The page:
Rural communities and panchayats find the need for reform to make self-governance more effective
India can take legitimate pride in creating the world's biggest infrastructure of elected rural self-government institutions in the form of the three-tier Panchayati Raj. Adequate reservation for women in the institutions ensures that already close to 40 per cent of these elected representatives are women.
While these achievements in rural decentralisation have been acclaimed widely, those familiar with the grassroots reality are painfully aware of its many serious problems.
Many panchayats are dominated by just the elected heads who in collusion with the panchayat secretary (the nearest bureaucrat) centralises a lot of powers of rural decentralisation. Similarly, at the block and district levels most of the power is concentrated in a single person.
The situation, though, is not the same in all states. It is worse in the northern states. At recent consultations held on Panchayati Raj in Uttar Pradesh, several elected representatives at the block and districts level said that after five years they did not know what role they were elected for. Some ward members said they were not even called for panchayat meetings.
Neglect of the important role of gram sabhas is a common complaint. This is true even for scheduled areas (areas with a high proportion of tribal population) for which the PESA (Extension of Panchayat Raj to Scheduled Areas Act) law was enacted in 1996. Tribal activists complain that after the legislation raised high hopes, not even a single state implemented this law in the right spirit and its provisions were flouted frequently.
In a situation of over-centralisation in the hands of one or two persons and neglect of the village assembly, the very purpose of rural decentralisation is defeated and favourable conditions are created for corruption to flourish. It is not surprising then that transparency provisions are frequently flouted in Panchayati Raj. And those who want to work honestly are compelled to pay commission to bureaucrats.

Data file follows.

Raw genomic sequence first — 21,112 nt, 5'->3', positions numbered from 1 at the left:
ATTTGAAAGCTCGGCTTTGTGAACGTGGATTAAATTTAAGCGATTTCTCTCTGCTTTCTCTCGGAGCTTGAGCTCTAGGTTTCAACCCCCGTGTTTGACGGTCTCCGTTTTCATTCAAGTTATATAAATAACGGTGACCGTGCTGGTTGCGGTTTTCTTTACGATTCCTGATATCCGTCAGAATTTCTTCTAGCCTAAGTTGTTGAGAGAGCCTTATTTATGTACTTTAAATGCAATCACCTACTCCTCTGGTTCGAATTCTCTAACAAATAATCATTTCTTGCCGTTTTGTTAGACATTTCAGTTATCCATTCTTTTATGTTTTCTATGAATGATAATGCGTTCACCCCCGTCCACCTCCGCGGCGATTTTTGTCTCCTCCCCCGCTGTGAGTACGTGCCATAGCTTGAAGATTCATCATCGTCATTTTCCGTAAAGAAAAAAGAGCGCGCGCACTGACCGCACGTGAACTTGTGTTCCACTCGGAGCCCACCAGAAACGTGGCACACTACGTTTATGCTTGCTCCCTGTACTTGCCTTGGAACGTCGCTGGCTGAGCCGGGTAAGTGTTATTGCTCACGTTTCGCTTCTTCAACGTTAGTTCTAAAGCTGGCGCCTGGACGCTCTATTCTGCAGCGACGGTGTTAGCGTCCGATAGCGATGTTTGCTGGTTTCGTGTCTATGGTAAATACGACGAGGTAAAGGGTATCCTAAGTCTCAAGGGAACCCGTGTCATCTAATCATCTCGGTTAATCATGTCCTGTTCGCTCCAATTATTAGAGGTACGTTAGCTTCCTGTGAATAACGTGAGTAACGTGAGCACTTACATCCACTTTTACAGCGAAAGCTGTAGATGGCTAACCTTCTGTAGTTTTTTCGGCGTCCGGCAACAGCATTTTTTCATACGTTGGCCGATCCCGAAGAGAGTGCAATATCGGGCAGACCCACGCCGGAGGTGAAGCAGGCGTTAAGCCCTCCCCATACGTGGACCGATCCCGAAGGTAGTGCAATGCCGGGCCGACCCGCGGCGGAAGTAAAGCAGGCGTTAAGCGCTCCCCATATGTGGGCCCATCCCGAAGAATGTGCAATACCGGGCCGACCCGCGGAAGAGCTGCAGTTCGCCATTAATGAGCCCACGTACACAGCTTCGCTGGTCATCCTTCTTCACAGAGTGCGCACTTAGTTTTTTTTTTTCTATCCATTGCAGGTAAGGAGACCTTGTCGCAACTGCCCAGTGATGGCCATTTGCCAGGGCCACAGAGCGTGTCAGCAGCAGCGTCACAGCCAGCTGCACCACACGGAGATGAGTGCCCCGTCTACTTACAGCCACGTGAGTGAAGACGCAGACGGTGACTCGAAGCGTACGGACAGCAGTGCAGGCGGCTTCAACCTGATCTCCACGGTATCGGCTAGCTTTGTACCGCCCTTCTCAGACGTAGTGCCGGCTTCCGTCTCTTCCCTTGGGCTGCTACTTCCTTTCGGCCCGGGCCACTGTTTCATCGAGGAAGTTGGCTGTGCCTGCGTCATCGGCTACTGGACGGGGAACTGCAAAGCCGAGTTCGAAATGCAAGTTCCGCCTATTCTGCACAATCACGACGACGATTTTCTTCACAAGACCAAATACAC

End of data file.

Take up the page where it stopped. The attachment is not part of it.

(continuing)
In this situation, as the flow of funds to panchayats increased with the advent of the rural employment guarantee scheme and in other ways, criminal elements became increasingly interested in tightening their grip on panchayats by either contesting these elections or supporting their proxies for these posts.
There is another contradiction at the grassroots level, which is reflected in the increasing reluctance of bureaucrats and politicians to hand over real control and resources to panchayats. There is a tendency to regard Panchayati Raj institutions merely as implementing agencies for decisions which have already been taken at the top. This destroys the very spirit and purpose of decentralisation. The proper way should be for the ward sabhas, gram sabhas and panchayats to send strong signals upwards for what kind of policies and laws people need. This should then be reflected in the laws and policies enacted by the Centre and state.
The failure to bring genuine decentralisation is proving very costly. If true decentralisation had existed then the country's lakhs of rural communities could have by now prepared as many plans for decentralised energy systems with special emphasis on renewable sources. These plans would have reflected local needs and potential. As this legitimate role was denied to panchayats, workable alternatives could not emerge on a significant scale in the energy sector dominated by super-thermal plants, large dams and, increasingly, nuclear plants.
So, there is an urgent need to create small units of rural decentralisation where ward sabhas don't exist yet. Transparent systems and the emerging practice of social audits should be promoted. There are important examples of good functioning of Panchayati Raj in some regions. Kerala has emerged a leader in decentralised planning. In Andhra Pradesh social audits have been particularly effective in recent times. In Rajasthan at times people's organisations and the State government have worked together on social audits and public hearings aimed at exposing corruption.
However, beyond these sporadic success stories, there is a massive scope for reforms to improve the functioning of panchayats. There is also enough indication at the grassroots that people and many honest panchayati raj representatives are yearning for such reforms. This view emerged strongly in a series of consultations and workshops organised recently in Utter Pradesh and Rajasthan by the Delhi-based Association of Local Governance of India in collaboration with the Institute of Social Sciences.
At one of these consultations in Chitrakut, elected representatives from panchayats and social activists passed a 32 point unanimous resolution on broad areas of reform. This was followed by a consultation on the problems faced by Dalit and Adivasi panchayat representatives. Here many examples of Dalit panchayat leaders being victimised, threatened, attacked and even jailed came up. Another consultation held at Gorakhpur highlighted displacement and pollution issues. Villagers and community leaders said gram sabhas did not have any significant say in the highly centralised decision-making on these issues.